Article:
warning the Government that if they backed Irish land-
lords in the assertion of their legal rights there would
be wild work in Ireland this winter.

Mr. Forster said the first duty of the Government was
to enforce the law, and see that the people obeyed it. Let
Irish Members do their best to aid them. Let Irish land-
lords not be extreme to insist on their rights before next
harvest, and the Government would do its best to prevent
the recurrence of such suffering.

Mr. Courtney gave vent to the feelings of many on the
Government side of the House on the non-recall of Sir
Bartle Frere, and the acceptance of the policy of
Annexation of the Transvaal.

Mr. Grant-Duff defended the Government. Sir B.
Frere was doing good and urgent work now, and a sharp
eye would be kept on him. Annexation had been
necessary to preserve peace and prevent civil war.

Mr. Chaflin said this was the biggest recantation that
the Cabinet of Recantations had yet given birth to.

Finally the Address was agreed to, and the House
adjourned, after a lively night, at a quarter to two.

(The Government is clearly having its work cut out for
it. Its supporters should have patience. But it is really
too early to set them down to Humble Pie. No wonder
they wince.)

Monday (Lords).— South Africa on the tapis.

Lord Carnarvon was glad the Government meant to
stick to Confederation and Transvaal Annexation, but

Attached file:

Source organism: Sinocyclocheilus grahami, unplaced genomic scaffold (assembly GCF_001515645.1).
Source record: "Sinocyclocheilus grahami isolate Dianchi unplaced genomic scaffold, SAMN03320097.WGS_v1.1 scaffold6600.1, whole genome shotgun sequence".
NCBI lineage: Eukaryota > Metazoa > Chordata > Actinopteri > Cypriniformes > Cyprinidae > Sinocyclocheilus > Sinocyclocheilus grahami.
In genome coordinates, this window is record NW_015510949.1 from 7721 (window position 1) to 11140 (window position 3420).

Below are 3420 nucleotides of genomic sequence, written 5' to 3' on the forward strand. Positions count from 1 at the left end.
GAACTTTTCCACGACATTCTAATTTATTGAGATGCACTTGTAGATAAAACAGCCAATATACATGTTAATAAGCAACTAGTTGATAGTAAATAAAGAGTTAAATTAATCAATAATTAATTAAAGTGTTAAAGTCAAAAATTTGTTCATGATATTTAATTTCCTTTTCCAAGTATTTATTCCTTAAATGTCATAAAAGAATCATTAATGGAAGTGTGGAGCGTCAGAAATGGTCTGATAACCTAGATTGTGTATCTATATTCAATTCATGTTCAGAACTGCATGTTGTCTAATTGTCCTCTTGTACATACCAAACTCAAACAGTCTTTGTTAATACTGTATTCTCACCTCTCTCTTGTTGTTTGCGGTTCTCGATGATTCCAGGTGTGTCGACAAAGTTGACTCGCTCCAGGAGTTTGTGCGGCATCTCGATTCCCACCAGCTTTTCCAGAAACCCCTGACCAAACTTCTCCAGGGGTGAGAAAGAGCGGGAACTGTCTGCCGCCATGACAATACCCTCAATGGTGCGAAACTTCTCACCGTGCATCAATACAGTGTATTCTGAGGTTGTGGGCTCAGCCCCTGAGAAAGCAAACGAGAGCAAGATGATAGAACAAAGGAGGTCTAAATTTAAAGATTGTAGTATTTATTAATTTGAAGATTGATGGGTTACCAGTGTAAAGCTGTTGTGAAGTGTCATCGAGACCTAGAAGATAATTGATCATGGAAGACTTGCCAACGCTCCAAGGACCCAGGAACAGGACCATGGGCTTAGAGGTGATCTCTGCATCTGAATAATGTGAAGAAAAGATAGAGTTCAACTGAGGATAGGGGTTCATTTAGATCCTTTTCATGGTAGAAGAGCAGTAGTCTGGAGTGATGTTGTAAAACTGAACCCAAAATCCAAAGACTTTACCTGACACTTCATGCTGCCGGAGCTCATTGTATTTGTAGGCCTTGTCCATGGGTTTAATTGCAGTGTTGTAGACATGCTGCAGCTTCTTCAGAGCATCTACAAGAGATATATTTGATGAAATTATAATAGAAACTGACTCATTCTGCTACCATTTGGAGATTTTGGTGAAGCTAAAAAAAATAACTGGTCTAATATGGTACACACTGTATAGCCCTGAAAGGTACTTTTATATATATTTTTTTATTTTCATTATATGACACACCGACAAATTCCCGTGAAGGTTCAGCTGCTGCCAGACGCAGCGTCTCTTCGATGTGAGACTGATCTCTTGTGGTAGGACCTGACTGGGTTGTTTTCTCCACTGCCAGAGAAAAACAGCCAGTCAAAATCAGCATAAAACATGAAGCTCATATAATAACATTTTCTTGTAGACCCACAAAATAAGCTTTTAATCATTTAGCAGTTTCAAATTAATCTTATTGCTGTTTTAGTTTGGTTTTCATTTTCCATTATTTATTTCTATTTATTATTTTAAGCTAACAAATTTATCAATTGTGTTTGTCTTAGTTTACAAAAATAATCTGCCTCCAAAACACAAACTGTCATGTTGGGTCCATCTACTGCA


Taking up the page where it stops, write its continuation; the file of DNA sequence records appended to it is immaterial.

they must mind what they were about.

Lord Kimberley would have been thankful if their
predecessors had not left the Colonial Secretary such a
troublesome South-African legacy, but they must make
the best of it. The supremacy of the Crown must be
maintained, and Confederation forwarded.

Lord Northbrook officially announced the abandon-
ment of all hope of the Atalanta, and the nomination
of a Committee to inquire into her fitness at all points
of structure and equipment for the service she had been
sent on.

(Commons.)—Mr. Labouchere gave notice of a Bill to
smooth the way for Brother Bradlaugh.

Mr. Mitchell Henry, crying like Wisdom on the
House-tops, proclaimed from the gallery how half the
House had one point in common with the angels. When
asked to sit down, they could only answer, as the cherub
answered St. Cecilia, “ Helas ! nous n'avons pas de quoi.”

BRADLAUGH-bait resumed. _ The House, generally, very
hot, heady, and excited, proving that the Collective Wis-
dom is anything but a competent tribunal for decision of
loading ...